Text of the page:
A convergence-themed show launched this week at the London Olympia exhibition centre opened its doors with fewer than a third of the number of exhibitors intended. Visitors, too, were scarce. This failure to put bums on seats mirrors a troubled device market.
When PC Advisor turned up at the Convergence UK show, the scene was more like that of a Kansas dustbowl town in the 1930s than the wireless networking future so many of us now expect.
Several high-profile exhibitors were able to make it, however, including Ericsson, Orange and HP. But of the 150 exhibitors expected to attend, 104 pulled out at the last minute –leaving the National Hall at Olympia looking like a ghost town. The 46 stalls took up a fraction of the 8,500 square metre hall.
A spokesman for Portfolio solutions, the organiser of Convergence UK said: “Turn-out is often lower for launch events, but next year will be fine. You can only predict how many people will come.”
One company, Fonix, had travelled all the way from Salt Lake City in the US to demonstrate speech recognition technology that detects human voice patterns in noisy environments. Needless to say, conditions in Olympia’s National Hall were not ideal for testing the technology, but Fonix vice president Lynn Shepherd played a Beach Boys track at high volume for the purposes of the demonstration.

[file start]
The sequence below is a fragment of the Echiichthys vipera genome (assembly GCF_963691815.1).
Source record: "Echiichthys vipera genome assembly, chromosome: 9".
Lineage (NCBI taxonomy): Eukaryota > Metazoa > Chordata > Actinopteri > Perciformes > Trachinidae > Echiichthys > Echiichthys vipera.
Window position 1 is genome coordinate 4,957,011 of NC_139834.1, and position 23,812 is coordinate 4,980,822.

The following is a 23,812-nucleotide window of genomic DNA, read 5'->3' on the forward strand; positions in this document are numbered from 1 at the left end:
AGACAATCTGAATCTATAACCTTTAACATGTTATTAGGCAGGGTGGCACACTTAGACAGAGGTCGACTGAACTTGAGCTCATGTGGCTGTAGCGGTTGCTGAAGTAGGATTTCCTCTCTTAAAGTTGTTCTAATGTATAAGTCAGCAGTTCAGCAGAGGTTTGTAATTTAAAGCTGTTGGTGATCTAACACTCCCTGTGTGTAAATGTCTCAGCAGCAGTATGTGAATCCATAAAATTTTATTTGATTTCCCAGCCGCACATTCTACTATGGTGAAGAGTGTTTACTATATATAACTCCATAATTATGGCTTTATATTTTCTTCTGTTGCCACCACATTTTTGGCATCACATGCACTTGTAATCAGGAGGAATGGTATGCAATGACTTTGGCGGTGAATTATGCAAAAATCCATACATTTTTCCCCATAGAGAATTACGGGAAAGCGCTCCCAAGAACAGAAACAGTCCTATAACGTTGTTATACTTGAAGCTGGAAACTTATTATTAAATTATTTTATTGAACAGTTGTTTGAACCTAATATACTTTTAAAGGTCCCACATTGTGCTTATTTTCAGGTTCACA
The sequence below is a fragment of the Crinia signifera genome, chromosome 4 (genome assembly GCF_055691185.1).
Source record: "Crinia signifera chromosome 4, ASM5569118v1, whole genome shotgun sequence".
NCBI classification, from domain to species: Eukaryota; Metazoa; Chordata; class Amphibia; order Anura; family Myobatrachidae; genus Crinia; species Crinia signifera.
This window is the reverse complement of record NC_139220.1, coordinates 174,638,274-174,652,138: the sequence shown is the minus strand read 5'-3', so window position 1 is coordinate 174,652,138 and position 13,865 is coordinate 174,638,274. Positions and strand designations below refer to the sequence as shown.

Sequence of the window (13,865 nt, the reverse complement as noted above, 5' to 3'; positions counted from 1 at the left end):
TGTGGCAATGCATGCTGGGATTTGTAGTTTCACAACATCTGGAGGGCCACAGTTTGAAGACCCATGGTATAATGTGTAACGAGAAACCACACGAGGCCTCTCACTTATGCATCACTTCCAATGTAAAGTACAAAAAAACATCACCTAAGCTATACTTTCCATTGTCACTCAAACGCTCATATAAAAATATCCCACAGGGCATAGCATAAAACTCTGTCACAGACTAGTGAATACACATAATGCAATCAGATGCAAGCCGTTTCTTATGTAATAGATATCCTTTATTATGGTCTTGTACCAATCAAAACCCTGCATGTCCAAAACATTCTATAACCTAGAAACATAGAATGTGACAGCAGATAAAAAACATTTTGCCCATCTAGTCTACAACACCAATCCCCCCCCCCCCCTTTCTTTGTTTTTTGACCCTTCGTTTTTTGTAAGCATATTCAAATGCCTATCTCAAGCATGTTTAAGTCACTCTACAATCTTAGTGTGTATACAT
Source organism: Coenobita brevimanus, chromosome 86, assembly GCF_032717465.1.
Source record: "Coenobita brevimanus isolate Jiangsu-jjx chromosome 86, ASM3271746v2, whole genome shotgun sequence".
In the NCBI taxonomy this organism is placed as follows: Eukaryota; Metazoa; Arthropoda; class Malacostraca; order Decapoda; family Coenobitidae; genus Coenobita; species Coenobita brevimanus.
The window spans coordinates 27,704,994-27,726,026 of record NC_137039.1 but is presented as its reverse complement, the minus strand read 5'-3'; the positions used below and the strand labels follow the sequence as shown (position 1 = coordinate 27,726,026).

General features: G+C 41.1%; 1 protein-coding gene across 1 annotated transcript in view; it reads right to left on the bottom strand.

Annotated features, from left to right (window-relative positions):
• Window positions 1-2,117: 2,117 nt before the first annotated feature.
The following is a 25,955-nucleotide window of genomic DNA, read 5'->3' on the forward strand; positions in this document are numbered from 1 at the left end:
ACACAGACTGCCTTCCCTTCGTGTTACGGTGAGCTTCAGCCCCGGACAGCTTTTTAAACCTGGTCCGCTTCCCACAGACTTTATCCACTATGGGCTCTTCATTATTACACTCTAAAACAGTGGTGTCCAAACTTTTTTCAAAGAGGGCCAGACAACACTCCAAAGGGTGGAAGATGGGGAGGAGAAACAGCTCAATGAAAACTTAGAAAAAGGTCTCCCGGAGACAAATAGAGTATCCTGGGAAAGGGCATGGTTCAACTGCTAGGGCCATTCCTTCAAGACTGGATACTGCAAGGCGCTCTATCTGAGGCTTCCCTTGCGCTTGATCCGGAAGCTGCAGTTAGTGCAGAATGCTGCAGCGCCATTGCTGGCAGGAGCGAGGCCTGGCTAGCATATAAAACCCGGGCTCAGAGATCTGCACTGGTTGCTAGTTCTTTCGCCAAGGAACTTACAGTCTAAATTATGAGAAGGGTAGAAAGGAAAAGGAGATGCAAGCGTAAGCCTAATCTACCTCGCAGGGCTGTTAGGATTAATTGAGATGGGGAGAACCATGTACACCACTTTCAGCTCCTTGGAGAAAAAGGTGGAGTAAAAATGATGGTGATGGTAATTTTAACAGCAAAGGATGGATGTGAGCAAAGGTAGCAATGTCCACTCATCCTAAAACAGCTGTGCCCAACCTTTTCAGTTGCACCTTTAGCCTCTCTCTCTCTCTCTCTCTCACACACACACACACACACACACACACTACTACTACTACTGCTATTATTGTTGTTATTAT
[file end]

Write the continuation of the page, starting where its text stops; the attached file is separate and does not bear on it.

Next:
Service provider Orange was cheering up visitors with free gifts, including furry animal mobile phone covers – one of a lobster and the other a penguin.
A source close to the event blamed the knock-on effect of a number of large US manufacturers pulling out, but refused to say which companies had decided not to attend. Bad conditions in the US mobile phone market are believed to be the cause. A large European mobile phone manufacturer is also believed to have cancelled its stall at the last minute.
The situation at Convergence UK is perhaps indicative of a dark cloud descending on the future of convergence technology. Tony Blair personally intervened yesterday to try and stop Motorola from cutting a proposed 3,000 jobs at its plant in Bathgate, West Lothian.